"Example: the hero unhooks his grappling hook from his belt (one action), throws it across the neighboring roof top (second action), tests the line to see if it's secure (3rd action), and then leaps off his building swinging down to the other (4th action) in an attempt to smash through a window in that building. To determine if he successfully hits and smashes through the window the player must roll twenty sided die to strike his target."

(I laugh a bit knowing that the most fragile glass window in the book is 20 SDC and the player is likely to go "splat" against it, rather than breaking it...but I digress)

How this would actually take place (assuming the character is executing such a complex maneuver in the midst of combat...the only reason to be concerned with actions/melee) is a little wonky. Does the player have to forgo defense to conserve actions while attempting this course? I'd assume so. Would successful (damaging) attacks distract the character to the point that he can't 'test the line,' (or makes an inaccurate assessment) or whatever? Probably. Probably it all comes down to a lot of GM rulings, but that's what you get with such a system]

I think I'm on record (multiple times) with my disdain for systems like this that attempt to model specific "blow-by-blow" actions in a role-playing game. Give me an abstract system that allows me add "narrative color" (making an exciting combat) based on success of attack rolls and amount of damage rolls. So what exactly is it that we stand to lose if we forgo the melee actions? Better yet, how can we try to model the same things while losing this (IMO) silly attempt to objectively quantify time and action in the subjective chaos of a combat encounter?

Well, if we eliminate the idea of "attacks per melee" completely (might as well if we've eliminated active defense from the equation and combined both parrying and dodging into a single "passive" target number), we can still give our player's some options with regard to combat maneuvers during their opponent's turn (which is really what most of those actions are being used for). For example, in addition to their one attack action per turn, each player is allowed to:

- perform an entangle move on a melee attacker
- execute a simultaneous attack while allowing the attacker to automatically hit
- take no action because the character was dodging (i.e. using her passive defense against bullets or ranged energy attacks)

But what about the character with the multiple attacks and the auto-parry who is engaged in hand-to-hand fighting who would normally make three or four strike attacks? I hear your concern, but this is a matter of balancing bonuses attack and damage rolls based on level and ability. Having the ability to make multiple attacks means having multiple opportunities to inflict damage, i.e. an IMPROVED chance to inflict MORE damage. This is a matter of re-writing the hand-to-hand tables to reflect bonuses to both (to hit and damage) at levels where extra melee attack actions would normally be gained. If I have a chance, I'll try to mock up a couple of examples for folks (in a later post).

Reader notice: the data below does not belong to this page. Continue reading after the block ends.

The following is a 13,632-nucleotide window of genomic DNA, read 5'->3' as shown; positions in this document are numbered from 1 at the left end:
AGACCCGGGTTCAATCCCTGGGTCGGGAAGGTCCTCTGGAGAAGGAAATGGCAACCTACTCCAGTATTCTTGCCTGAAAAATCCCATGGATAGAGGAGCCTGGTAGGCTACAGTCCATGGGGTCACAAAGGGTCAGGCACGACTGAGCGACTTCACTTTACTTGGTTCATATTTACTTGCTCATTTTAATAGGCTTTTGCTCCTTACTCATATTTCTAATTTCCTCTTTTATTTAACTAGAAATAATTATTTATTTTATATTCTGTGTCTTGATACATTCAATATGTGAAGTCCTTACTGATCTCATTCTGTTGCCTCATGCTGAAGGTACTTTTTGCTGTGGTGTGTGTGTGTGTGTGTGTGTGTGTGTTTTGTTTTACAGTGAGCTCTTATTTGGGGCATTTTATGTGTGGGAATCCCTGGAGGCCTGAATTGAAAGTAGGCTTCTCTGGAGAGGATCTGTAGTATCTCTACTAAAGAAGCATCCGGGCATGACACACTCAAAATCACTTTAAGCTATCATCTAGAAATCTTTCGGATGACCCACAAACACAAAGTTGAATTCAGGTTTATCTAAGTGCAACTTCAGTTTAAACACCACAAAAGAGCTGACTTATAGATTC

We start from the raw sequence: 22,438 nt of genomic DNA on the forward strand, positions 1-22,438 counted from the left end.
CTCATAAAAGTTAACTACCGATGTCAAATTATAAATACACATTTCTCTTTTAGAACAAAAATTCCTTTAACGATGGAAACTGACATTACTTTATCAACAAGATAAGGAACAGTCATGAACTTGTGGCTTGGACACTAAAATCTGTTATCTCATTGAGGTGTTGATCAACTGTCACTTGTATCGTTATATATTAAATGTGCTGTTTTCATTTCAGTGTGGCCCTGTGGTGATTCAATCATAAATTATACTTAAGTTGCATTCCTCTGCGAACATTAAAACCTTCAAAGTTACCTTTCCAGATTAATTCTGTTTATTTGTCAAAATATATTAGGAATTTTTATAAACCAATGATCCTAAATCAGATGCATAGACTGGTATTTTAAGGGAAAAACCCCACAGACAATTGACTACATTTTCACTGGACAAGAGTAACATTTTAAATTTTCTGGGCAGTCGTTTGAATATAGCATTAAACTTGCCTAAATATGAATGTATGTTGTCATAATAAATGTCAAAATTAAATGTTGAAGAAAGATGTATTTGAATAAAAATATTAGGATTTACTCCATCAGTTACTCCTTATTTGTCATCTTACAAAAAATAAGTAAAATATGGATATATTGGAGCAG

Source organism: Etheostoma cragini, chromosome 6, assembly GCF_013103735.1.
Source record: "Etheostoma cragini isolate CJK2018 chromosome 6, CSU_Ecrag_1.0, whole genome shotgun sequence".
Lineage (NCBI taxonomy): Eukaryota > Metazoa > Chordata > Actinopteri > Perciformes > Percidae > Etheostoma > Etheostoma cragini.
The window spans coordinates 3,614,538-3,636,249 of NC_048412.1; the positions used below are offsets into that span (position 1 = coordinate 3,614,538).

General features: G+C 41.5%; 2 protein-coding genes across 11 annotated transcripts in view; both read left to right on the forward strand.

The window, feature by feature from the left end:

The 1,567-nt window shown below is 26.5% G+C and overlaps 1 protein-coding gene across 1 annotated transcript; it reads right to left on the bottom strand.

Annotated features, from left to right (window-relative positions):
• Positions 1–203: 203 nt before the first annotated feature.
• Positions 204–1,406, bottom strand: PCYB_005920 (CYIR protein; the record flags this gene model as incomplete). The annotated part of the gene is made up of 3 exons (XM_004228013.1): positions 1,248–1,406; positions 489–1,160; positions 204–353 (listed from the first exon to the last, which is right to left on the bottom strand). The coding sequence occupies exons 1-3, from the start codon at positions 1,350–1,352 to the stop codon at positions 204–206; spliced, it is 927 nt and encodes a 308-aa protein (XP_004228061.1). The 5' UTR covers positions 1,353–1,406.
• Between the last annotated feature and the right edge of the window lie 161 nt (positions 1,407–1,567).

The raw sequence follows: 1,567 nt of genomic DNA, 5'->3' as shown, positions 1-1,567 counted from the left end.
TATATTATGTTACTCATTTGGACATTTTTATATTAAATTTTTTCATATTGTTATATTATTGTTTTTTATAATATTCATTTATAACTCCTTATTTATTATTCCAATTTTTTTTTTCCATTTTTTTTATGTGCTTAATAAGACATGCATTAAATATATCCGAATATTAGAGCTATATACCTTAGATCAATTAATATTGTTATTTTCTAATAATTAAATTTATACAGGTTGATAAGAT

Things like modern (firearm) combat (aimed, short burst, long burst, etc.) can likewise be streamlined to simple attack/damage adjustments based on ammo expenditure. Similarly with rocket/missile attacks.

What about robot pilot combat (and the extra attacks afforded the martial artist robot pilot), i.e. the Max Sterling Emulator gambit? Look, there's a lot of problems with using the Palladium system (or other "old school" type RPGs) to attempt to model manga-style anime. Trying to accomplish that and then reverse-grafting said model onto other Palladium systems that utilize dudes wearing mech-suits in combat (see Heroes Unlimited 2E and Rifts) is doubling-down on the clunk. Personally, I'd treat a heroic dude (or dudette) in a robot chassis as no different from any non-pilot hero, simply providing augmented stats based on the power suit being sported. I mean, this whole post is about streamlining, right?

All right, that's enough for now. Might need a follow-up post or two on the subject.

Friday, November 23, 2018

First Edition (Heroes Unlimited)

Happy Thanksgiving! Yes, I'm still alive (cue the usual apologies and excuses for dropping off the face of blog-o-sphere). In fact, I just had my 45th birthday which old, man. Too old to be working on re-imagining myself but, well, that's what I'm doing these days.

[it's going okay, just in case anyone is wondering]

As usual, there are plenty of thinks in my think-box that I should be emptying onto the internet, but this particular one is a beaut (short for "beauty") that I've just got to share it: 1st edition Heroes Unlimited. Wow.